With Till The Medicine Takes, Widespread Panic move way beyond their reputation as merely a jam band. Not that they’ll necessarily be jumping up the Billboard Top-40 charts any time soon. But the album does show a tighter grip on songwriting and a wider palette of sounds than the band has explored in the past.
So, what makes Widespread Panic work? Drummer Todd Nance thinks for just a second before answering, “The main thing is that nobody in the band sat around and tried to sound like somebody else. Our sound is derived from all forms of American music, but I don’t think the band sounds like any other band. I think once you’ve heard Widespread Panic a few times you know what you’re listening to. And even as different as this record is, I think people will recognize it as Widespread Panic.”
So just how does Nance accomplish that behind the kit? Laughing, the drummer says, “Man, I have no clue. I just get in there, cross my fingers, and hope for the best.”
To date Nance and percussionist Domingo “Sonny” Ortiz have found a formula that works exactly for the best. Both members joined Panic in 1986 and quickly found a way to work together. Though their live set and studio albums boast intricate layers of drumkit and percussion, neither say they talk much about who is going to do what. According to Ortiz, “I remember when we first started playing together. We didn’t spend a great length of time talking about, Well, you’re going to take eight bars and I’m going to take eight bars and solo, and then we’re going to break it down…. We just said to ourselves, Let’s play and see what happens.”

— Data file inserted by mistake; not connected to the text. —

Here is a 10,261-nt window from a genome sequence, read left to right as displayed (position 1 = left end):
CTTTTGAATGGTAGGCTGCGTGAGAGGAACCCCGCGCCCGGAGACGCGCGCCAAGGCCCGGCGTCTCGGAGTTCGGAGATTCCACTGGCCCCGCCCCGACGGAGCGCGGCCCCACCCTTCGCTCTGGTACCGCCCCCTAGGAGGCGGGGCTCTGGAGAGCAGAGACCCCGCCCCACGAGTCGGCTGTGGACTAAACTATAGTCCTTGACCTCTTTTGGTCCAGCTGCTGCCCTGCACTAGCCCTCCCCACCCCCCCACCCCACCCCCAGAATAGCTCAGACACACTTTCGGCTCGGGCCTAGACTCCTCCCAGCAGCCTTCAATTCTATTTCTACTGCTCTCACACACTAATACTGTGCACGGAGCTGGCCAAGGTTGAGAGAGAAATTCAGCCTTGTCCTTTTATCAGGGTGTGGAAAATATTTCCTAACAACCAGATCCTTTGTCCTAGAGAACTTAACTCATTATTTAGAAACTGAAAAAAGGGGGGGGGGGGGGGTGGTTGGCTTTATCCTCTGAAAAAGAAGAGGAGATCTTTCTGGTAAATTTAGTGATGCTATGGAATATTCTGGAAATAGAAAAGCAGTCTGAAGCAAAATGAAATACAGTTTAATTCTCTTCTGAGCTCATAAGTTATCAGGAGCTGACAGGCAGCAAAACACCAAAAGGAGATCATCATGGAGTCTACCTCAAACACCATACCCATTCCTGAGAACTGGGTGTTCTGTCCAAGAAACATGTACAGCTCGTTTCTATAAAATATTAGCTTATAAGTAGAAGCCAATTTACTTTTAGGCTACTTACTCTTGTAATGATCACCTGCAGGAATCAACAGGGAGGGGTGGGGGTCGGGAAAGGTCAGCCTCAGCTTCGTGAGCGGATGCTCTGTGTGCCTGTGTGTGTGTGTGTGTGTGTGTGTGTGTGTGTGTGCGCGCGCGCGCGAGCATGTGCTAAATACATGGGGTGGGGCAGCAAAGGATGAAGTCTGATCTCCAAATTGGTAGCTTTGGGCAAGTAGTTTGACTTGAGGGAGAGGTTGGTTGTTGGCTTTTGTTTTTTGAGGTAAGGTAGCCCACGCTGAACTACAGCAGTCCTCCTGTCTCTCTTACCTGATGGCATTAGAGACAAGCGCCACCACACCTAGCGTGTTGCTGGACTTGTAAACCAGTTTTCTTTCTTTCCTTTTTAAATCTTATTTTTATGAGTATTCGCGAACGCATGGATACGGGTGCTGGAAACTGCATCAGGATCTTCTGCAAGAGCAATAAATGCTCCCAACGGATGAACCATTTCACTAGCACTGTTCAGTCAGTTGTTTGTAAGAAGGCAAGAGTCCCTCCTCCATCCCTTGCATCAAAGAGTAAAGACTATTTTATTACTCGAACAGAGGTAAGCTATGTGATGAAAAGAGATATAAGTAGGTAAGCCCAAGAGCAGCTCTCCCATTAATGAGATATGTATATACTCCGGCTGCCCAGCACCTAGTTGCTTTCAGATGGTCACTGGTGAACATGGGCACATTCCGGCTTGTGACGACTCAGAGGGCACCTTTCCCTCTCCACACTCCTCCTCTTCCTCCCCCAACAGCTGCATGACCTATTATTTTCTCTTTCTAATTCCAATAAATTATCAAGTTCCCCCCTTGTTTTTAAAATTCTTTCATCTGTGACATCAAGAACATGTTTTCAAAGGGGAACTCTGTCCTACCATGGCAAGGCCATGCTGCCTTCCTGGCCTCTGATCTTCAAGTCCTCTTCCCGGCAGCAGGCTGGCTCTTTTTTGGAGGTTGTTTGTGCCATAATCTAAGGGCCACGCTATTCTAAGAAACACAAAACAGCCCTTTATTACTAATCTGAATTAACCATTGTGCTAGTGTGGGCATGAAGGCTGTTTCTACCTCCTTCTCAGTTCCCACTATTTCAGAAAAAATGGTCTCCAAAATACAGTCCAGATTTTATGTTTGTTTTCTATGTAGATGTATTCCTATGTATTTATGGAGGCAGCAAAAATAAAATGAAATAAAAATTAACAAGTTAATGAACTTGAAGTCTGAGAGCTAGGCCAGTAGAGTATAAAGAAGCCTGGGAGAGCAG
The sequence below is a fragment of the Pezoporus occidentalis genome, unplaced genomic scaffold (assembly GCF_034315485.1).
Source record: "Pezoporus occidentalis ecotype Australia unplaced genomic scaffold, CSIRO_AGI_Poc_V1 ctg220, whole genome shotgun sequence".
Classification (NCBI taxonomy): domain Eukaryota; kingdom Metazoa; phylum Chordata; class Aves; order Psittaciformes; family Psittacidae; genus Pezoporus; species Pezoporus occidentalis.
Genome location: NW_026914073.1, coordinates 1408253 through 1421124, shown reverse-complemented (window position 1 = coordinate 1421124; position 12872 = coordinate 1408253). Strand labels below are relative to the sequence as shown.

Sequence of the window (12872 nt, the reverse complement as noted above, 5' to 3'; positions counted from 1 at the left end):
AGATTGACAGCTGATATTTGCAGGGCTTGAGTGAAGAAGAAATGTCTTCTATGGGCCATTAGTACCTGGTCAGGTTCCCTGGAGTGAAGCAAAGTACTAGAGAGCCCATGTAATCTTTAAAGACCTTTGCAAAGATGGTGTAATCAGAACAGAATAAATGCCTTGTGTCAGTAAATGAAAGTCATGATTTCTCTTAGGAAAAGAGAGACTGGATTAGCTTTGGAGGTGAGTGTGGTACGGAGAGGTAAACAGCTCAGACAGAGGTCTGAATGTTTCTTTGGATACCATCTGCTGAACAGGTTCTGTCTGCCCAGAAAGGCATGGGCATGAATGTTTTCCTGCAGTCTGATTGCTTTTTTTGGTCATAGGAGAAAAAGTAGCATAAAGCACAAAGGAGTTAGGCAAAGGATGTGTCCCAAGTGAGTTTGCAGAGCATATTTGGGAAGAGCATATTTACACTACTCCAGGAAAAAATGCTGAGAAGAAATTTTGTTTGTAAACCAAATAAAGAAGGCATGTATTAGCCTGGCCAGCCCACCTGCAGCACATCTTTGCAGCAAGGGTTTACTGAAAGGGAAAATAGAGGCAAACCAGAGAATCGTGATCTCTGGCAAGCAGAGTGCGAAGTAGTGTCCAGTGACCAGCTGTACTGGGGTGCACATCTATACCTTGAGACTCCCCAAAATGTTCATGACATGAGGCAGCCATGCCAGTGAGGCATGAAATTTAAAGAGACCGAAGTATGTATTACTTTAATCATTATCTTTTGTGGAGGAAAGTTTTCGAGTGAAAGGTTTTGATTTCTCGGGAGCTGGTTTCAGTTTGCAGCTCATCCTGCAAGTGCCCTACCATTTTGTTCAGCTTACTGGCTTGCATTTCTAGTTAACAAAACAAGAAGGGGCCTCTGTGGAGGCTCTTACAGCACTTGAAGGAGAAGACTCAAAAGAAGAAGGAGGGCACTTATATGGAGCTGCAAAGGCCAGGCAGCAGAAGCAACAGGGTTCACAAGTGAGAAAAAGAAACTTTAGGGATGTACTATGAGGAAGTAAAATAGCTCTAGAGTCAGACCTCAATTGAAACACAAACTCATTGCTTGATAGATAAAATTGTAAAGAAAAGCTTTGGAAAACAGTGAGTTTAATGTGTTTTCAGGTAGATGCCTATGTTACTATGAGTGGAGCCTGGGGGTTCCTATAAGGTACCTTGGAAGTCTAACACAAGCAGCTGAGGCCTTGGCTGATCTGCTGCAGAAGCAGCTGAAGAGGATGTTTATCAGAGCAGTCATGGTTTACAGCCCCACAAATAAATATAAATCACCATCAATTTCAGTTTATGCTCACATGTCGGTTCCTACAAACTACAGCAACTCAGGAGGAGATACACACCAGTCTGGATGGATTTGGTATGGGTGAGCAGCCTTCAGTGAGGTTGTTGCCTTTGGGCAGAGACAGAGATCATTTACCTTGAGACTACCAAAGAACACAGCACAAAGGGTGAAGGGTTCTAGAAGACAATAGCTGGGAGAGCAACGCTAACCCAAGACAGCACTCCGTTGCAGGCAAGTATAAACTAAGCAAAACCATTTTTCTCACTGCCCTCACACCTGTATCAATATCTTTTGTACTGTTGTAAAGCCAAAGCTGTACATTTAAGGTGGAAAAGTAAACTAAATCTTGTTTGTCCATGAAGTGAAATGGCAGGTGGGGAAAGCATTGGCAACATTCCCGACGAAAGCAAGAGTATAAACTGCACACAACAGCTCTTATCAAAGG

What happened, Ortiz continues, is that he and Nance became one. “I want to color things and complement what Todd and the rest of the boys are doing.” As Domingo explains it, that was exactly the lesson he learned when he put away his drumkit and picked up his percussion rig. “There are three things you should do as a percussionist, and that’s listen, complement, and don’t overplay. That’s been my philosophy ever since I started playing percussion.”
While Ortiz got his original percussion inspiration from Tower Of Power’s Brent Byars, Nance cites Steve Ferrone. (“Man, he’s a groovin’ mo-fo in my book.”) And where Ortiz studied with master teachers, Nance learned how to play by feel in a marching band. But from those seemingly disparate backgrounds, the duo has come together to create one of the tightest drum teams in modern music.
David John Farinella